I had already met with thousands of migrant workers fleeing Libya at the Egyptian border. Depending on your viewpoint, they were the lucky ones.

Lucky in that they were out of the conflict. Unlucky because, stranded at the border, the humanitarian situation was rather dire. Many had no shelter, little food nor sanitation, and knew not when they could return home.

At the port in Benghazi, the Libyan Red Crescent was incredibly organised, providing hot meals for over one thousand migrants now camped there. The port authorities had vacated their offices, which had turned into dormitories for the foreigners stuck there. People would arrive with donations of food and blankets.

Many spoke of wanting to leave for the border, but were unaware of the situation that awaited them there, and feared the journey out of Benghazi. The majority were not “hardened refugees”, but migrant workers having been brought here by recruitment agencies, promising the chance of a job with which they could send money home.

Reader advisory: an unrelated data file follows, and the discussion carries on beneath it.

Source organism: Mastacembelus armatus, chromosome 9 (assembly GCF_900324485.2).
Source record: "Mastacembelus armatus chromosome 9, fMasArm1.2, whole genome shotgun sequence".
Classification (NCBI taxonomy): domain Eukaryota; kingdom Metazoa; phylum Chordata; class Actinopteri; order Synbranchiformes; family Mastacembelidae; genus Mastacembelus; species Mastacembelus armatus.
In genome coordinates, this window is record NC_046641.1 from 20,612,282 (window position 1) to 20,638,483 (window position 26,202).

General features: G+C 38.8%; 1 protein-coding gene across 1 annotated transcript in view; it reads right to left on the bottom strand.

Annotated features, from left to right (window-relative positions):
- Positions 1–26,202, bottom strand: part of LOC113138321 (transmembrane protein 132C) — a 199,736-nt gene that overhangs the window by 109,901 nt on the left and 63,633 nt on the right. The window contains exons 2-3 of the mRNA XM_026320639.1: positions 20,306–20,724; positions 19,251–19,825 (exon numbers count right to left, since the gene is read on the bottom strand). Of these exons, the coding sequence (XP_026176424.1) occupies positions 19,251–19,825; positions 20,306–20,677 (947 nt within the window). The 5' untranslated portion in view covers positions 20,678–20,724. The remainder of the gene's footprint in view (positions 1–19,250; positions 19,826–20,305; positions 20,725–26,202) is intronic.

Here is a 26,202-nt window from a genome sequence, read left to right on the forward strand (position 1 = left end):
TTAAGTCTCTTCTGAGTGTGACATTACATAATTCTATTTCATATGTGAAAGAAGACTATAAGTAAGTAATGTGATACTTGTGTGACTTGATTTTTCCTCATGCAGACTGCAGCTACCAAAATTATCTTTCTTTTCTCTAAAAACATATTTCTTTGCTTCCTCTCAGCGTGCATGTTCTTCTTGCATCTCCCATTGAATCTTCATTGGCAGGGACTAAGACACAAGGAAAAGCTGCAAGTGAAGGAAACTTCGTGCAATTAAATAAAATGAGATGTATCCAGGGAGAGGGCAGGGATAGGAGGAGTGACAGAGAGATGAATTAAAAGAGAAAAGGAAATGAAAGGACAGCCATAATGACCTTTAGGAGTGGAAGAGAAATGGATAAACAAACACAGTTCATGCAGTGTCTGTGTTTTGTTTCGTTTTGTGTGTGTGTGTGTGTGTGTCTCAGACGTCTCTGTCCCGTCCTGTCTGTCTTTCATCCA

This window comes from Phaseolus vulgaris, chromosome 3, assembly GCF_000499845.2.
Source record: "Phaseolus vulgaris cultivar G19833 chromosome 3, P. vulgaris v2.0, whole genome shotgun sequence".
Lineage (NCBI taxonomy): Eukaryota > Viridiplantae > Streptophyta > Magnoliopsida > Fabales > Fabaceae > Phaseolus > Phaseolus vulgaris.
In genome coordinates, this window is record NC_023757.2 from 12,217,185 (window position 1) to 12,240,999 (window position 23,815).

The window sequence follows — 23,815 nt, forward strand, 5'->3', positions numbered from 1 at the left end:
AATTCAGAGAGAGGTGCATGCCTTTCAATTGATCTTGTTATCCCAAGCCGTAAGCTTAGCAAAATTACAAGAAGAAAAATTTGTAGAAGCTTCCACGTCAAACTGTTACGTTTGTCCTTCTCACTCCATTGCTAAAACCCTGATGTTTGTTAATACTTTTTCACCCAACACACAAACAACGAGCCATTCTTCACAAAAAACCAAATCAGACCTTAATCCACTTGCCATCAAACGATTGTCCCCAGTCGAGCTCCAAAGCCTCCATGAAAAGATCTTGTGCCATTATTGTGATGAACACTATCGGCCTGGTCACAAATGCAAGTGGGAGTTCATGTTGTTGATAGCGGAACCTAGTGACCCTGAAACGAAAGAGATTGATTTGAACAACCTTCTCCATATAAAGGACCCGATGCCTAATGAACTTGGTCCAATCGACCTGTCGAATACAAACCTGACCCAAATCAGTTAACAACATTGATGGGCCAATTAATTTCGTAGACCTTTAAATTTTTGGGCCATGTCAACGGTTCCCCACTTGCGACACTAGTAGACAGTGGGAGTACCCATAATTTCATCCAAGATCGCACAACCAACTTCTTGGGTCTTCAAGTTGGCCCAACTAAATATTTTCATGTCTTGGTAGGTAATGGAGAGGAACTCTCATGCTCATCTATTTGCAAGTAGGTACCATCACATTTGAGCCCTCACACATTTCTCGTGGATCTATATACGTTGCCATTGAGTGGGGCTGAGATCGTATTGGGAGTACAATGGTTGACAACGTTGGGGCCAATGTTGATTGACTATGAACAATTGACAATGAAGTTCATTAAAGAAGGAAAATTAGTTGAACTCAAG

“I haven’t been paid for four months” said one Bangladeshi man, clutching a photo-copy of his passport - the original still in his employer’s office in Tripoli. “My boss just left the country”, fleeing the conflict.

With little information on the situation in the country, nor what would happen to them, many preferred to stay put in the camp at the port. They didn’t know that the cracks of gunfire that could be heard around the city were celebratory, and not the sign of a nearing battle. Instead, they spend their days gazing out of the harbour, hoping that another ship would arrive, and take them to safety.